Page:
Hitomi and I skied Mount Hood on Saturday.
The pictures are trapped inside Hitomi's new camera.
Here's a synopsis: Hitomi signed up for Nintendo's (cheap) ski trip to Mt Hood. Or as she explained it, managed to get to the top of the waiting list and somebody dropped off. Ultimately, to get there and back, we spent more time on a bus than on the mountain itself. Still, the trip was fairly enjoyable, better in the sunny morning than later when reduced visibility, more snow, and flat lighting made it a difficult afternoon. I enjoyed my new skis and boots, both a bit lighter, thus a little harder to control than the heavy rental setup I was used to.
Hitomi had a tougher time with her longer and stiffer skis, I think. Still, she made it down the same slopes as I did, a little more carefully and gracefully.
The runs on Mt Hood aren't as steep as Crystal's, at least the "blue" ones felt more "green" to me. We dipped into some steeper, less groomed terrain. At some point I hope we can transition over to the "blacker" runs. It's not as if I need more challenge to have fun, but I feel to learn better control in the backcountry and build confidence I need to try less forgiving conditions.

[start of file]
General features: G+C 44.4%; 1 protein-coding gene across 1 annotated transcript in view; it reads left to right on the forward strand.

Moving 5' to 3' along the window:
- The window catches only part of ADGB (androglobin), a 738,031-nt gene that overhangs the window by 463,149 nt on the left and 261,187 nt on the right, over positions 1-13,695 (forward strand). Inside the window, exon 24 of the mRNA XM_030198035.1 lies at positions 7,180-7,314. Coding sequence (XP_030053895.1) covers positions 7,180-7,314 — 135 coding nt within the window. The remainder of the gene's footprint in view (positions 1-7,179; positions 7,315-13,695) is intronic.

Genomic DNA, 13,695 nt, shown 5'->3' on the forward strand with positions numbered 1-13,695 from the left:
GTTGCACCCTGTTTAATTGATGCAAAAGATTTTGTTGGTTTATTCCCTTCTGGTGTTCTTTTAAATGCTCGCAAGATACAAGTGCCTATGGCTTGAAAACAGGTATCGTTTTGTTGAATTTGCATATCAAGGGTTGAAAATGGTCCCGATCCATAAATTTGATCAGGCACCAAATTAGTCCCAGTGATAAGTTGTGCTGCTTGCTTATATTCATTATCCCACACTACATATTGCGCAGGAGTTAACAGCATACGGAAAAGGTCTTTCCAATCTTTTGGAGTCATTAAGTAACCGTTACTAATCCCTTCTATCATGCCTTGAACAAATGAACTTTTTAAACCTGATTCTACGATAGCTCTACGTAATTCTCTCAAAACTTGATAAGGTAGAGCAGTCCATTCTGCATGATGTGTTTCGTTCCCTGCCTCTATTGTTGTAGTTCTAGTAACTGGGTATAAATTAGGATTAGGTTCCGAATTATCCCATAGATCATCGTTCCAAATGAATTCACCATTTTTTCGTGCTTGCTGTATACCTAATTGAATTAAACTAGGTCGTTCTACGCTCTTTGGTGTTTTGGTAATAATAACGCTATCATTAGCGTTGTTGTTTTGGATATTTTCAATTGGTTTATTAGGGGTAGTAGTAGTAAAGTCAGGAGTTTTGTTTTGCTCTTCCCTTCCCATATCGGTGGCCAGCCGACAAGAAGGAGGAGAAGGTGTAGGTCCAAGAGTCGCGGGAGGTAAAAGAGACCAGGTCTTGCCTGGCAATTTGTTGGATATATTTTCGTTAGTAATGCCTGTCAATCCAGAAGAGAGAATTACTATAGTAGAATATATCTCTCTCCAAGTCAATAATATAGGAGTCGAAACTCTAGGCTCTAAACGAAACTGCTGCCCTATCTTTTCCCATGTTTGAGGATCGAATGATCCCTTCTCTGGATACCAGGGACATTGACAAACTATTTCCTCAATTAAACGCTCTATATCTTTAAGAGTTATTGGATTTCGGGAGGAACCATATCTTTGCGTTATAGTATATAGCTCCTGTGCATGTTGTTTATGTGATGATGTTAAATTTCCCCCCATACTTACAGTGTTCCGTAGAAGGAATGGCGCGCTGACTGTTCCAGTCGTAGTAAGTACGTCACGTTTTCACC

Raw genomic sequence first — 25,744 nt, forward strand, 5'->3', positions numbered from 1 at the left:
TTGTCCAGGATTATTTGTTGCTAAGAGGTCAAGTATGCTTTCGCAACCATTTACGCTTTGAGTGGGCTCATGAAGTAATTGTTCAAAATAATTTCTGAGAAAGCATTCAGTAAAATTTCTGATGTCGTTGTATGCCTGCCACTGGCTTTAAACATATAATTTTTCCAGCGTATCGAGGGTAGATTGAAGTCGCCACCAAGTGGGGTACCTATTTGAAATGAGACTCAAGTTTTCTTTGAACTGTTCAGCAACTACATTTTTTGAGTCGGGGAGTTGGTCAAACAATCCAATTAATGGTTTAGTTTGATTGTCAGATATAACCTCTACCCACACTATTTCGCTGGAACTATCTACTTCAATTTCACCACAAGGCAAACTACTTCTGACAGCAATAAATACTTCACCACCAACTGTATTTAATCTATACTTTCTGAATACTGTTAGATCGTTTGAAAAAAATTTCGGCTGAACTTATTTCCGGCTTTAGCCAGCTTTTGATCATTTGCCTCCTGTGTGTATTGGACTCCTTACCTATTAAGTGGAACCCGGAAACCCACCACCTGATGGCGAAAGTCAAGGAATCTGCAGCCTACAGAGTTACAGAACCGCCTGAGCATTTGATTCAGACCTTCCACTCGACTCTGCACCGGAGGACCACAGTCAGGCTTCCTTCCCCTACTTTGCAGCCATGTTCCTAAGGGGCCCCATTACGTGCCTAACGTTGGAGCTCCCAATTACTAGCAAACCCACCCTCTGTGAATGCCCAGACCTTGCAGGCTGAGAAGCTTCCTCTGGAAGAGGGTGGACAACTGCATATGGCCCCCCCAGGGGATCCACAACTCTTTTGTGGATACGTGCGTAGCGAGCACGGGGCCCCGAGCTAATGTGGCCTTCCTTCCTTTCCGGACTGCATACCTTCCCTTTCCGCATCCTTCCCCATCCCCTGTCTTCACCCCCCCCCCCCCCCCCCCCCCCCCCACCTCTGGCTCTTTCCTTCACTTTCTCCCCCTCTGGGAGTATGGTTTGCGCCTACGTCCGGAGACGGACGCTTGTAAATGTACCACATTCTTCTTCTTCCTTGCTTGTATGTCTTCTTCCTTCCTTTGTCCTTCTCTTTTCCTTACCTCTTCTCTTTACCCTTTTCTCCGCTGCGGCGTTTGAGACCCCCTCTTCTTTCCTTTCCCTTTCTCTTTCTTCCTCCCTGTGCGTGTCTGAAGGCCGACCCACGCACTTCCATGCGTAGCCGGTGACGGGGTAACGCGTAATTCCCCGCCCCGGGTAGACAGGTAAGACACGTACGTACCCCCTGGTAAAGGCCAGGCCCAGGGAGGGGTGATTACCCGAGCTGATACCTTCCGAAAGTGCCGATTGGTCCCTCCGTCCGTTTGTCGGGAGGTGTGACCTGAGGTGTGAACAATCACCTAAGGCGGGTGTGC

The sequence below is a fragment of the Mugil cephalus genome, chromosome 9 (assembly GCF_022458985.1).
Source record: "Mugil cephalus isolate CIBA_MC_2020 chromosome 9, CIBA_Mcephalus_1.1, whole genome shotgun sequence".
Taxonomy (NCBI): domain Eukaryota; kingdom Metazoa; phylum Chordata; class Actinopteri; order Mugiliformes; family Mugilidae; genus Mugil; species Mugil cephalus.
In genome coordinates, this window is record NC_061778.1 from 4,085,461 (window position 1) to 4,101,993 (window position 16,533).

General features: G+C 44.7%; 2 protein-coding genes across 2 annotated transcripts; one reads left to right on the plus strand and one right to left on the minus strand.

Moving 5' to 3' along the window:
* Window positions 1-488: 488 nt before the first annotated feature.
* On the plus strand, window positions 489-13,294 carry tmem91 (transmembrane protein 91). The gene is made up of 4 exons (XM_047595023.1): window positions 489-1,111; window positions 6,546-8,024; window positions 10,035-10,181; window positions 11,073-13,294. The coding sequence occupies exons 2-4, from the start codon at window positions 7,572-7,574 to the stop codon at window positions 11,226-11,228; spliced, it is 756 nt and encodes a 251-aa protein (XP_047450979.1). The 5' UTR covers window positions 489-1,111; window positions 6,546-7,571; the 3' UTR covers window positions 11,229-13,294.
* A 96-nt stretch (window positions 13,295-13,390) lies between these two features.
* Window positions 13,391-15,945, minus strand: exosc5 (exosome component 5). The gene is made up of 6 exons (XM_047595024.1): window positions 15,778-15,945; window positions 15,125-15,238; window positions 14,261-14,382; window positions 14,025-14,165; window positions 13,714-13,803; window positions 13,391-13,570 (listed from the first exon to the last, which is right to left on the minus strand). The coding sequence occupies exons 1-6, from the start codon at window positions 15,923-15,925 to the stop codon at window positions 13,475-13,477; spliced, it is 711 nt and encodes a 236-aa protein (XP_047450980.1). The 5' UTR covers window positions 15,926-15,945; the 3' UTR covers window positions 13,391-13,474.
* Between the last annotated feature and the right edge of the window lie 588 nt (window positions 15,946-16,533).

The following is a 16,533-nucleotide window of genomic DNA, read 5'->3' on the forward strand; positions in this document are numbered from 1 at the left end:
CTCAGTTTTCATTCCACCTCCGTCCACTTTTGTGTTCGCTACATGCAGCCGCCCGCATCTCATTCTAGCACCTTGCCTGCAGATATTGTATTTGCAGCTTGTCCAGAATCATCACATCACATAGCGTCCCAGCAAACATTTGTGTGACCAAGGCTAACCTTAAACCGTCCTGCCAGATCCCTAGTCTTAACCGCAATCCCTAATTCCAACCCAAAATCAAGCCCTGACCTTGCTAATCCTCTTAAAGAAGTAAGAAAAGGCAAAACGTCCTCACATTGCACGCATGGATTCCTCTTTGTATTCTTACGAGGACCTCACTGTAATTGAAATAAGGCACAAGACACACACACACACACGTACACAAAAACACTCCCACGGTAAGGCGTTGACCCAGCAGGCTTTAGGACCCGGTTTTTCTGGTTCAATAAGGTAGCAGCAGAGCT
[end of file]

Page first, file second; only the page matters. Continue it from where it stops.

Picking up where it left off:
Case in point: The following day, Kevin, Hitomi and I went up to Snoqualmie Pass and skiied some backcountry. First we (Hitomi and I) practiced "skinning" uphill and steep terrain, making kick turns and AVA turns. Conditions were wet. Unbeknownst to someone like me, the snow was super-saturated, thus heavy and hard to turn in. Or, you could turn but you couldn't turn back the other way. Luckily we had been near an old logging road, so the return was straightforward through snowmobile "groomed" terrain. I managed I crash a number of times, mostly through experimentation. Even the littlest of slopes made it near impossible to turn. It would have been fun and fast to return through the trees, but even Kevin decided against that.
Speaking of trees, yes I did wrap (hug) a little 4' tree, at low speed. And on a downhill section I was struck by a bough of fir in the mouth. Yum.